A sheltered young woman is unexpectedly reunited with her estranged exotic-dancer sister, in Finnish director Zaida Bergroth’s affecting story of a dysfunctional family struggling to reforge their old bond.
Contemporary World Cinema
Raised by her cautious single father, Anna approaches life with fear and uncertainty, and his recent death exacerbates her anxieties. Estranged sister Angela is Anna's exact opposite: an exotic dancer who travels from one seedy dump to the next, making money on the side by blackmailing her more vigorous patrons. When they reconnect, Angela is arguing with the rest of her troupe and is forced to ask her sister for help. As both soon discover, risk-averse Anna may have worse instincts than her sister.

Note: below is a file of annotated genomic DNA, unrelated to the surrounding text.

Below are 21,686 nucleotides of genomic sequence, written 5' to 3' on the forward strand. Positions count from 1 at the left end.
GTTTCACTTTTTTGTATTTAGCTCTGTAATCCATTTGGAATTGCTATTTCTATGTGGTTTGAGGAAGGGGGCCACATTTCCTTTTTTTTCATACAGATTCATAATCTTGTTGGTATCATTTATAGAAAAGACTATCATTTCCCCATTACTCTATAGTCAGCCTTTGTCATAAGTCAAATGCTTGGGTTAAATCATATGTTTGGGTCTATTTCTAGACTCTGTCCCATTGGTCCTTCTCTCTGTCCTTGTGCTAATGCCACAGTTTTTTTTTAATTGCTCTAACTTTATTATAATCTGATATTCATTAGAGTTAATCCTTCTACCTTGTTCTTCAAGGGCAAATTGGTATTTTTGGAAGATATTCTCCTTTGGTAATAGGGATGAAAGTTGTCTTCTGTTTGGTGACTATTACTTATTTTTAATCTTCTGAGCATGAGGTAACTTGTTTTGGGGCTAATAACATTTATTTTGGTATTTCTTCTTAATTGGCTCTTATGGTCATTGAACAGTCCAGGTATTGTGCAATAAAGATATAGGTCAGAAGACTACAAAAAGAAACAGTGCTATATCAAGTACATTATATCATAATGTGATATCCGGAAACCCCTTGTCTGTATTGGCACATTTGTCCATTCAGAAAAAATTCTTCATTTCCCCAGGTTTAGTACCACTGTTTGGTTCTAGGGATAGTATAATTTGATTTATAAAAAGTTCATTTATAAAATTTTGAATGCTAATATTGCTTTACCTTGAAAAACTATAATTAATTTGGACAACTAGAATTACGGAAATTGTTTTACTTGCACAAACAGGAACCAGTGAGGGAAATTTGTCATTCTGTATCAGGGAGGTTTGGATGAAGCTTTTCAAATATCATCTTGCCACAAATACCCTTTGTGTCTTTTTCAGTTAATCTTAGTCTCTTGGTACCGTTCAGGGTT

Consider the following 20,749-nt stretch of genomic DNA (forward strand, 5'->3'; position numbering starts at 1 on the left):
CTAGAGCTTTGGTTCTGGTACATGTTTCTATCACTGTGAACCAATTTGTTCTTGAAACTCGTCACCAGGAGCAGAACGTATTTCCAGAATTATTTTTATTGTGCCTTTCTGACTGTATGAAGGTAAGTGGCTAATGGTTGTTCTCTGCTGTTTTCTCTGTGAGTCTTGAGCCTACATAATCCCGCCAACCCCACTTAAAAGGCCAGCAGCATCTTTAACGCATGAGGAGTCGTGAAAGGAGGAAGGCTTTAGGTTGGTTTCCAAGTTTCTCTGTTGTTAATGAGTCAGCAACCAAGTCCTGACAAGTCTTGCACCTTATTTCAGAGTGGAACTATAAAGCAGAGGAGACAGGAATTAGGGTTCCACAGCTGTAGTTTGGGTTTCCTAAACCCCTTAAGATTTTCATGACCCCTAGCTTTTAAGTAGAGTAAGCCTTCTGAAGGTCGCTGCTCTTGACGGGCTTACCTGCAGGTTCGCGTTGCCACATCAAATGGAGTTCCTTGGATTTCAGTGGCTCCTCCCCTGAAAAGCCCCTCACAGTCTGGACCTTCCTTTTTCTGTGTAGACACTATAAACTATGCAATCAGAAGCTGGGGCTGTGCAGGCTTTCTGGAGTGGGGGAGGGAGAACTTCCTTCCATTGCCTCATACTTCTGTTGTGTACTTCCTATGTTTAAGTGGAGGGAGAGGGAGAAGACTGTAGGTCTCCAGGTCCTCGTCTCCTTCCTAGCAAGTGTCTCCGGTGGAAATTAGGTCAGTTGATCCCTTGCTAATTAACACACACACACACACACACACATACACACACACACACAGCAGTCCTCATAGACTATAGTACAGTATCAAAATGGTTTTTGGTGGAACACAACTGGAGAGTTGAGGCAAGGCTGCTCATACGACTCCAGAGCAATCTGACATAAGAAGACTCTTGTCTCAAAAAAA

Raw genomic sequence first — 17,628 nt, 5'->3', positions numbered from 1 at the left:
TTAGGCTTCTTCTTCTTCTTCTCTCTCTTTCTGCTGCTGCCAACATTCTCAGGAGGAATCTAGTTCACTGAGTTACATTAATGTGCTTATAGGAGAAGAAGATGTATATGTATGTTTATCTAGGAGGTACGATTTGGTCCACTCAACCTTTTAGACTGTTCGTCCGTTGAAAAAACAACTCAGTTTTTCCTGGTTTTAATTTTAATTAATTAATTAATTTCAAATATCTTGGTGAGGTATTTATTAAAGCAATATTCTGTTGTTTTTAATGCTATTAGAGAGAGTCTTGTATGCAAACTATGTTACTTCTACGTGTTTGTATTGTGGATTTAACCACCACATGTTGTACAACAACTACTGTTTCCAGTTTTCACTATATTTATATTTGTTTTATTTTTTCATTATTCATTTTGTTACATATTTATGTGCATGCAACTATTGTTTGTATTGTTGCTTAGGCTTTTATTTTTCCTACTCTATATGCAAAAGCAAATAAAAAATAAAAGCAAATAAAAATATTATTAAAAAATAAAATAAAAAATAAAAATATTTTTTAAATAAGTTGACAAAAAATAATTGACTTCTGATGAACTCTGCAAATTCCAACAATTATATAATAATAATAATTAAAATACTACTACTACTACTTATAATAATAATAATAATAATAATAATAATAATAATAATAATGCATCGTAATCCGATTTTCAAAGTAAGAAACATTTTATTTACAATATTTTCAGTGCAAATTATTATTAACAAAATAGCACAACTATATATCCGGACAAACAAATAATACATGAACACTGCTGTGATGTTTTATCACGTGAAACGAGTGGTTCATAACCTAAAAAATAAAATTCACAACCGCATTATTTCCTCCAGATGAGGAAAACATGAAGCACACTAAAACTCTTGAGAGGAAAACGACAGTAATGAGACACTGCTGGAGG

One of Finland's most intriguing young filmmakers, Zaida Bergroth (The Good Son, Last Cowboy Standing) consistently explores dysfunctional families struggling to find peace and stability. The sisters in Miami desperately need one another's companionship but also bring out the worst in each other. Their new-found bond is threatened by old antagonisms, slights, and natural rivalries — distracting them as they finally push things too far.
Set against the garish backdrop of a black market, Miami is an affecting, memorable piece, a kind of distaff version of You Can Count on Me where a rediscovered relationship both parties need may have come too late to do either any good. And it's anchored by two pitch-perfect performances: Krista Kosonen as Angela and newcomer Sonja Kuittinen as Anna, whose alternating admiration for — and outrage with — her sister imbues the movie with a curiously realistic suspense.